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Duke Energy seeks big rate increase in central and western NC to cover higher fuel costs

Marshall Steam Station on Lake Norman is one of the remaining coal-fired plants that Duke Energy says it will close by 2035.
David Boraks
Duke Energy's Marshall Steam Station on Lake Norman is powered by coal.

Duke Energy has asked state regulators for a nearly 17% rate increase in western and central North Carolina to cover rising costs for natural gas and coal over the past year. That's the largest increase for fuel costs in the company's history and means Duke has pending rate hikes before regulators that total 27%.

In filings with the North Carolina Utilities Commission, Duke proposed raising rates a total of 16.6% by Jan. 1 in its Duke Energy Carolinas territory, which stretches from Durham to Charlotte to the mountains.

Of that, 16.2% would be for higher fuel costs and would take effect Sept. 1. The remaining 0.4% would be for expenses related to energy efficiency.

"Our coal prices increased by approximately 28% compared to the prior year, while natural gas prices increased by approximately 65%, and natural gas made up the majority of the fuel in this rate increase," spokesman Bill Norton told WFAE.

"These reflect actual fuel costs — customers pay what we pay — leading to increases in some years and decreases in others," Norton said.

He said Duke's long-range "carbon plan" that calls for eliminating fossil fuels also would help keep costs down in future years.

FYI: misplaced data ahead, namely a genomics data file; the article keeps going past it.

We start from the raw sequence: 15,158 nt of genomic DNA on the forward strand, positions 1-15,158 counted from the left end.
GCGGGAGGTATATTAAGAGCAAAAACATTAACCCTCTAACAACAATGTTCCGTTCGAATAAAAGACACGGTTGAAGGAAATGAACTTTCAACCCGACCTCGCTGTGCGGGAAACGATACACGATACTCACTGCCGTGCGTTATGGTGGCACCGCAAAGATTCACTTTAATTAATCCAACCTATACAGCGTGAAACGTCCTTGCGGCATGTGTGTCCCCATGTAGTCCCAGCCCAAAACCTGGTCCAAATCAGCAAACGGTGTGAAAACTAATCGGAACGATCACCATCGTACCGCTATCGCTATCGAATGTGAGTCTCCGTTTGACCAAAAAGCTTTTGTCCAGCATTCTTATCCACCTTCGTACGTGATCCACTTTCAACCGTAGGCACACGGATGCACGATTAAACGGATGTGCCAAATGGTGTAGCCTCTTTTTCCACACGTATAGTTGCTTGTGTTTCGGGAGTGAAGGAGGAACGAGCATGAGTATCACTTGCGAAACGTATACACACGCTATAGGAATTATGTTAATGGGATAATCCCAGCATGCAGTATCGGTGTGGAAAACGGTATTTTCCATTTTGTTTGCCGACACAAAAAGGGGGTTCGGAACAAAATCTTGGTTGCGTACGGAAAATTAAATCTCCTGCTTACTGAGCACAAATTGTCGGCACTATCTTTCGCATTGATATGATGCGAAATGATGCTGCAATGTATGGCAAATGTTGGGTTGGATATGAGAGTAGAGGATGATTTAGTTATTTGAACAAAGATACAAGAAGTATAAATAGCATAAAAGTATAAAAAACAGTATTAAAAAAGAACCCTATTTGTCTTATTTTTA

"The prudent adoption of renewables and potentially advanced nuclear will help reduce fuel costs in the coming years as part of a diverse approach to carbon reduction in a manner that balances affordability and reliability for customers," Norton said.

Duke also plans to keep adding gas-powered plants as part of the carbon plan. The company has said that transition could push up electricity costs as much as 35% over the next 13 years, not including any fuel-related increases.

If the increases are approved, a typical residential customer using 1,000 kilowatt-hours per month would see their monthly bill rise just over $19 a month.

This increase would be separate from a 10.5% rate hike Duke requested in January as part of a three-year rate plan to upgrade the electric grid and improve reliability during storms.

It's unlikely regulators will approve both requests in full. But if they did, a typical customer would pay an extra $31.64 a month next year, for a total of $146.65. That's still below the summer 2022 national average of $161.81 a month, and other utilities may have raised rates since then, Norton said.

Duke Energy Progress, the division that covers Raleigh, eastern North Carolina and the Asheville area, will file for a similar fuel-related increase in June.

The electricity price increase comes a day after Duke Energy's Piedmont Natural Gas division announced it was cutting rates because of recent declines in natural gas costs. Norton attributed that to the difference in state law governing when the gas and electric divisions can adjust rates.

"State law does not allow us (the electric company) to adjust midyear. On the other hand, (Piedmont Natural Gas) can update their rates monthly. So their rates went up last year (while ours held steady) and are now coming back down," Norton said.

He said over the past year the electric company has spent $1 billion more on fuel than it collected from customers and it's now seeking to cover the shortfall.

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David Boraks previously covered climate change and the environment for WFAE. See more at www.wfae.org/climate-news. He also has covered housing and homelessness, energy and the environment, transportation and business.